The Secret Unit Behind Israel's Startup Nation Success
The Mamram unit has produced some of the world's finest programmers and software engineers -- and helped establish Israel's reputation as a startup powerhouse.
The Mamram unit is close to my heart. It has produced some of the world’s finest programmers and software engineers, who've worked not only in Israel but also around the world. From a personal point of view, I was profoundly grateful to be selected to serve with the unit. This is not a topic I would ordinarily choose to write about, but after having been given special permission from those involved, I intend to publish a series of articles about the unit and its role at the heart of Israel’s thriving tech and startup economy.
In recent decades, the state of Israel has positioned itself as a “startup nation” that's produced successful companies including CyberArk, Taboola and Checkmarx, among others. The special DNA of Israel’s high-tech industry is derived from the technological units of the IDF, including one in particular — the Mamram unit.
The unit, known as the Data Center and Computer Systems or "Mamram," its Hebrew acronym, was founded in 1959. Prior to that the first unit in the Israeli defense complex to develop and use computers was RAFAEL (the Hebrew abbreviation of Armament Development Authority). In 1959, a joint committee of RAFAEL and the IDF inquired into the data processing needs of the Israeli security forces and advised the government to buy a digital mainframe computer in the U.S. So, Mamram was created, the IDF bought a Philco Computer in the U.S. and its first programmer was enlisted.
Over the years, the unit has grown to a cluster of units in charge of a wide array of technological efforts in the IDF, from software to hardware and infrastructure.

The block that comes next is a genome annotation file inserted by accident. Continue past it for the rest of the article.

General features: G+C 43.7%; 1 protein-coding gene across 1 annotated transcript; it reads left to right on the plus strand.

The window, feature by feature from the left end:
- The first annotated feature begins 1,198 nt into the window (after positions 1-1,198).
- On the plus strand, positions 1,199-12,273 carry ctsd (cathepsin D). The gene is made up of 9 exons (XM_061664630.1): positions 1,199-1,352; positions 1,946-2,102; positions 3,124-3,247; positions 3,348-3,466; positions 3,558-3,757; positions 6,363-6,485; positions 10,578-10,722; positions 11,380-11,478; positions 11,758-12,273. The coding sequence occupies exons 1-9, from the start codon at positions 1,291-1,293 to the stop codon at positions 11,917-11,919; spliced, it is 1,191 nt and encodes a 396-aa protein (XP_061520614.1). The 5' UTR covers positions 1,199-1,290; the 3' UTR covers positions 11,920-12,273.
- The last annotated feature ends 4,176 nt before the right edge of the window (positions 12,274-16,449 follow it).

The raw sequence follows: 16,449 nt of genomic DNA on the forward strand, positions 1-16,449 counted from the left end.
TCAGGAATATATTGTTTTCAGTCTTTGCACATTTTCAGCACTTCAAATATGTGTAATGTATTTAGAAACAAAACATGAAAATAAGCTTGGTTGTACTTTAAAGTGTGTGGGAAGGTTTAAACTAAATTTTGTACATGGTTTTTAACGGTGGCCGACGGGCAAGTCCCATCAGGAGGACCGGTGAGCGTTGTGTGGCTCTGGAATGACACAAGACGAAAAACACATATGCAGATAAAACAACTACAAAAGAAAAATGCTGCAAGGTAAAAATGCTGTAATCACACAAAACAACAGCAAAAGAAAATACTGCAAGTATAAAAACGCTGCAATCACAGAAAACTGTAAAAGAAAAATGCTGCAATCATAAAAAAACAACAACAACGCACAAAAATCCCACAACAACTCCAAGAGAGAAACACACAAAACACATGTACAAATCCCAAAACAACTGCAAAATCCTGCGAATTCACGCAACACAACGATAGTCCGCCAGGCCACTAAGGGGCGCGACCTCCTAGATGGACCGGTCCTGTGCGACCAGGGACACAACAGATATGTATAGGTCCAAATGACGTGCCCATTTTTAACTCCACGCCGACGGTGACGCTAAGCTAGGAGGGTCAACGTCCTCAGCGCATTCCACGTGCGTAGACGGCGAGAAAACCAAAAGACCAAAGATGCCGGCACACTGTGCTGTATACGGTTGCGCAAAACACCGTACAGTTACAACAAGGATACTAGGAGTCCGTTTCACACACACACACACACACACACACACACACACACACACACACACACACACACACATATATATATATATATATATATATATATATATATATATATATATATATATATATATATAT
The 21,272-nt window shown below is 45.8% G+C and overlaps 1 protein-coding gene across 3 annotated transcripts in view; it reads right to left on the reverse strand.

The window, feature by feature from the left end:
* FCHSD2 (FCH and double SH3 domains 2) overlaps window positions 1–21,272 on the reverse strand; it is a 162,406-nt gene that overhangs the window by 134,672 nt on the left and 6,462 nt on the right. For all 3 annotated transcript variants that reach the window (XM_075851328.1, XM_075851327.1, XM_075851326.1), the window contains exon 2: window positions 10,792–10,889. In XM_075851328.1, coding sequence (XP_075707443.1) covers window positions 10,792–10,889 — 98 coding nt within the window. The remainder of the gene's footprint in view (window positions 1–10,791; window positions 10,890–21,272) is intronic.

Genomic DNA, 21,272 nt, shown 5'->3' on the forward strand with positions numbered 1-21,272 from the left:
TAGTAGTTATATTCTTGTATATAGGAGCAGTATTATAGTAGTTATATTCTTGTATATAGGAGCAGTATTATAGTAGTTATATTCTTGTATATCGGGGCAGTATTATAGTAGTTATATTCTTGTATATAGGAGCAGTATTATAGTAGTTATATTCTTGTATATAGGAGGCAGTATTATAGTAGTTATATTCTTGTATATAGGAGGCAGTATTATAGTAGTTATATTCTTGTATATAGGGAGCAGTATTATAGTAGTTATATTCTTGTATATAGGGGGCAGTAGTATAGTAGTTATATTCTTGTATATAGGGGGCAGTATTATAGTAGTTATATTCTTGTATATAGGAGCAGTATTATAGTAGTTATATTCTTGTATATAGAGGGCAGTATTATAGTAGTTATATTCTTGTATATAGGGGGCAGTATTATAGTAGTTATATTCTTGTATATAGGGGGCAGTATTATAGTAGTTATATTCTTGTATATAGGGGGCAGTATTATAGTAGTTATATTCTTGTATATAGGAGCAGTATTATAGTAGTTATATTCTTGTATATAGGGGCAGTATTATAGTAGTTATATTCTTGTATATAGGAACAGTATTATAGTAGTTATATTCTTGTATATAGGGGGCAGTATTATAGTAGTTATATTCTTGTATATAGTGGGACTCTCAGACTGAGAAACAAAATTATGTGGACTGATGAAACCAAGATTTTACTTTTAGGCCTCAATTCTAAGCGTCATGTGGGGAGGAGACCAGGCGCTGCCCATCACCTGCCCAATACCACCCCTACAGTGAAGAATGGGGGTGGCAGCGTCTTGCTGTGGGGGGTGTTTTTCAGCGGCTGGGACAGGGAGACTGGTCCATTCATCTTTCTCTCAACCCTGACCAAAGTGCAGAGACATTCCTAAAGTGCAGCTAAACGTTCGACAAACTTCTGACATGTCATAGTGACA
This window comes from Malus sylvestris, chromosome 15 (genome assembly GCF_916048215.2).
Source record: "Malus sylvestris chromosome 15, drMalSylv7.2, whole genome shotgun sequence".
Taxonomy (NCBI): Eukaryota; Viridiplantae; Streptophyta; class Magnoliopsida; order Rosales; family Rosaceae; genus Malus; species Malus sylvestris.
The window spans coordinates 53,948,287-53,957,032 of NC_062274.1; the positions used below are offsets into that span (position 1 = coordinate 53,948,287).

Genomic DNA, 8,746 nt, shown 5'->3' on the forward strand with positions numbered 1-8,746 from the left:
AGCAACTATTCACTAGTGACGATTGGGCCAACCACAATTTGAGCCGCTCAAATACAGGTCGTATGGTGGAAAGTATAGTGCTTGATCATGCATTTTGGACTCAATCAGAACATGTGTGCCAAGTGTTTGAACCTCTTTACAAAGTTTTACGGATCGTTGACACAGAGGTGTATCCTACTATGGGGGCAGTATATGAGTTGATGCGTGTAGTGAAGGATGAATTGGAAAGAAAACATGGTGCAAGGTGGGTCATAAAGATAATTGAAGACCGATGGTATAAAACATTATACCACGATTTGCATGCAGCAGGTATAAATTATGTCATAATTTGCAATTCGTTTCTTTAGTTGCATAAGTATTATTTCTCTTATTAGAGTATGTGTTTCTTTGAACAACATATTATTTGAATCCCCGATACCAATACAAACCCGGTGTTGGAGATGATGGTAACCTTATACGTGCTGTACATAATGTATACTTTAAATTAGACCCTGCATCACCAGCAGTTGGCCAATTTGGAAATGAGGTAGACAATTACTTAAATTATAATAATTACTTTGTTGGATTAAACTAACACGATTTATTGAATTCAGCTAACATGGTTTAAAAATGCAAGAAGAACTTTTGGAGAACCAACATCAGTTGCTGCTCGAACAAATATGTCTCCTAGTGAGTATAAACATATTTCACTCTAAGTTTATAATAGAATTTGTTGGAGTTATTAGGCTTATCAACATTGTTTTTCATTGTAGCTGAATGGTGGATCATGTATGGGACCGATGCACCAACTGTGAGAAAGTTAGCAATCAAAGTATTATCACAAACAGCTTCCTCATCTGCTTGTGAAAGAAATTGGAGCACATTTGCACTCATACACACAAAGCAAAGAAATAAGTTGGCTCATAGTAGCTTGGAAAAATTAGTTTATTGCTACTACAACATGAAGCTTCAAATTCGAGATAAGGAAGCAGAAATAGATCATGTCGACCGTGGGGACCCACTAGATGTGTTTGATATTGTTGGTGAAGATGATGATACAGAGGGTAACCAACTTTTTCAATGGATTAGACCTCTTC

The military service of a software engineer in Mamram includes an intensive six-month course that readies the engineer to spend five-and-a-half more years in service in the field. During that time they deal with problems at the edge of the technological front in the IDF. The high demands of such a service rest on the shoulders of 18- to 24-year-old soldiers who grow to become responsible and highly effective innovators and leaders.
A new role for the alumni
Upon discharge from the IDF, Mamram alumni are flung into the eco bubble that is the Israeli tech industry, and they're equipped with skills and experience in some of the most advanced and best-funded technologies. These skills cannot be learned at any university. With those skills, the alumni can seamlessly blend into big institutions such as banks and government bodies as well as small startups and growing companies.
The Mamram Alumni Association provides a strong network of experienced leaders for recent alumni to turn to for advice from day one. Together with Israeli-founded Quedma Innovation, the Mamram Alumni Association recently created a unique program designed to help accelerate Mamram alumni CTOs and co-founders in their careers. As part of the program, Mamram alums from 15 promising entrepreneurial ventures will undergo an intensive five-month course. The course is designed to deliver knowledge and expertise from experienced alumni and help create a strong network of like-minded and ambitious people.
According to Yossi Melamed, head of the association, “We've decided to help the CTOs of these companies specifically, as most of our alumni reach this position, and this position is very important in the first stages of any entrepreneurial project. The CTO in these cases is in charge of connecting vital business needs with marketing and R&D needs, and with that, allow for the project to grow and prosper. Over these five months of training, we will follow these CTOs closely and provide them with the best tools for the job.”
Mamram as public good
Although the Mamram unit provides a route for its graduates to enter and find success within the private sector, it must be remembered that the unit was not designed with that goal in mind. It was created to satisfy perceived needs within the IDF. Despite this, it is entirely possible to suggest that a state-created defense entity has contributed to the social good of the Israeli — and global — software industry.
Entrepreneur Leadership Network Contributor